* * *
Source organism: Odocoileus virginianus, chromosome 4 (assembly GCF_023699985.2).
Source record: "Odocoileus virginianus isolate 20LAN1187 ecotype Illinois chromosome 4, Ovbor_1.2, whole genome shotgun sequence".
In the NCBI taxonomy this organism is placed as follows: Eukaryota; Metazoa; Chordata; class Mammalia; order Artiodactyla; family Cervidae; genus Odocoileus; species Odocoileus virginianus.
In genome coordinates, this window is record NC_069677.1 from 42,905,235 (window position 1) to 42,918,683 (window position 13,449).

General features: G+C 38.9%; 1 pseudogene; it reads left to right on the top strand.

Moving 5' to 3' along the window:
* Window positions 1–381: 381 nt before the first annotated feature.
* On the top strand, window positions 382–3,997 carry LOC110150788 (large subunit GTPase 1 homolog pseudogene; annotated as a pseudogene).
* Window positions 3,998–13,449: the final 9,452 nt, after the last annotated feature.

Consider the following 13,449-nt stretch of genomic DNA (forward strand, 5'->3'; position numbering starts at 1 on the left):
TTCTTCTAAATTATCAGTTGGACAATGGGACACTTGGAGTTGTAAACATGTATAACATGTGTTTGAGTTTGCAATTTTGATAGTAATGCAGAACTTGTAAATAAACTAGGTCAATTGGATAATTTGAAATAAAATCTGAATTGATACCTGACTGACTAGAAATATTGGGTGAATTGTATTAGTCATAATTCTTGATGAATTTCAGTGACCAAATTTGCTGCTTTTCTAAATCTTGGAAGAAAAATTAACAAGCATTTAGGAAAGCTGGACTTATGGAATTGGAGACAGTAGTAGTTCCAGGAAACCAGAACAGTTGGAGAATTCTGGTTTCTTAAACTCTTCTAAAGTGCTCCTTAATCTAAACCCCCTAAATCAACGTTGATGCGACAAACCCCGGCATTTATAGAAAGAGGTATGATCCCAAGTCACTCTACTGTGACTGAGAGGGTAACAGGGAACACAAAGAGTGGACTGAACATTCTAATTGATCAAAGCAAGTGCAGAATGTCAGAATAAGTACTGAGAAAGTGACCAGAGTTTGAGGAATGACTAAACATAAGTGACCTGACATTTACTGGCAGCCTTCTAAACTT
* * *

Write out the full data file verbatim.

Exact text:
Source organism: Odocoileus virginianus, chromosome 4 (assembly GCF_023699985.2).
Source record: "Odocoileus virginianus isolate 20LAN1187 ecotype Illinois chromosome 4, Ovbor_1.2, whole genome shotgun sequence".
In the NCBI taxonomy this organism is placed as follows: Eukaryota; Metazoa; Chordata; class Mammalia; order Artiodactyla; family Cervidae; genus Odocoileus; species Odocoileus virginianus.
In genome coordinates, this window is record NC_069677.1 from 42,905,235 (window position 1) to 42,918,683 (window position 13,449).

General features: G+C 38.9%; 1 pseudogene; it reads left to right on the top strand.

Moving 5' to 3' along the window:
* Window positions 1–381: 381 nt before the first annotated feature.
* On the top strand, window positions 382–3,997 carry LOC110150788 (large subunit GTPase 1 homolog pseudogene; annotated as a pseudogene).
* Window positions 3,998–13,449: the final 9,452 nt, after the last annotated feature.

Consider the following 13,449-nt stretch of genomic DNA (forward strand, 5'->3'; position numbering starts at 1 on the left):
TTCTTCTAAATTATCAGTTGGACAATGGGACACTTGGAGTTGTAAACATGTATAACATGTGTTTGAGTTTGCAATTTTGATAGTAATGCAGAACTTGTAAATAAACTAGGTCAATTGGATAATTTGAAATAAAATCTGAATTGATACCTGACTGACTAGAAATATTGGGTGAATTGTATTAGTCATAATTCTTGATGAATTTCAGTGACCAAATTTGCTGCTTTTCTAAATCTTGGAAGAAAAATTAACAAGCATTTAGGAAAGCTGGACTTATGGAATTGGAGACAGTAGTAGTTCCAGGAAACCAGAACAGTTGGAGAATTCTGGTTTCTTAAACTCTTCTAAAGTGCTCCTTAATCTAAACCCCCTAAATCAACGTTGATGCGACAAACCCCGGCATTTATAGAAAGAGGTATGATCCCAAGTCACTCTACTGTGACTGAGAGGGTAACAGGGAACACAAAGAGTGGACTGAACATTCTAATTGATCAAAGCAAGTGCAGAATGTCAGAATAAGTACTGAGAAAGTGACCAGAGTTTGAGGAATGACTAAACATAAGTGACCTGACATTTACTGGCAGCCTTCTAAACTT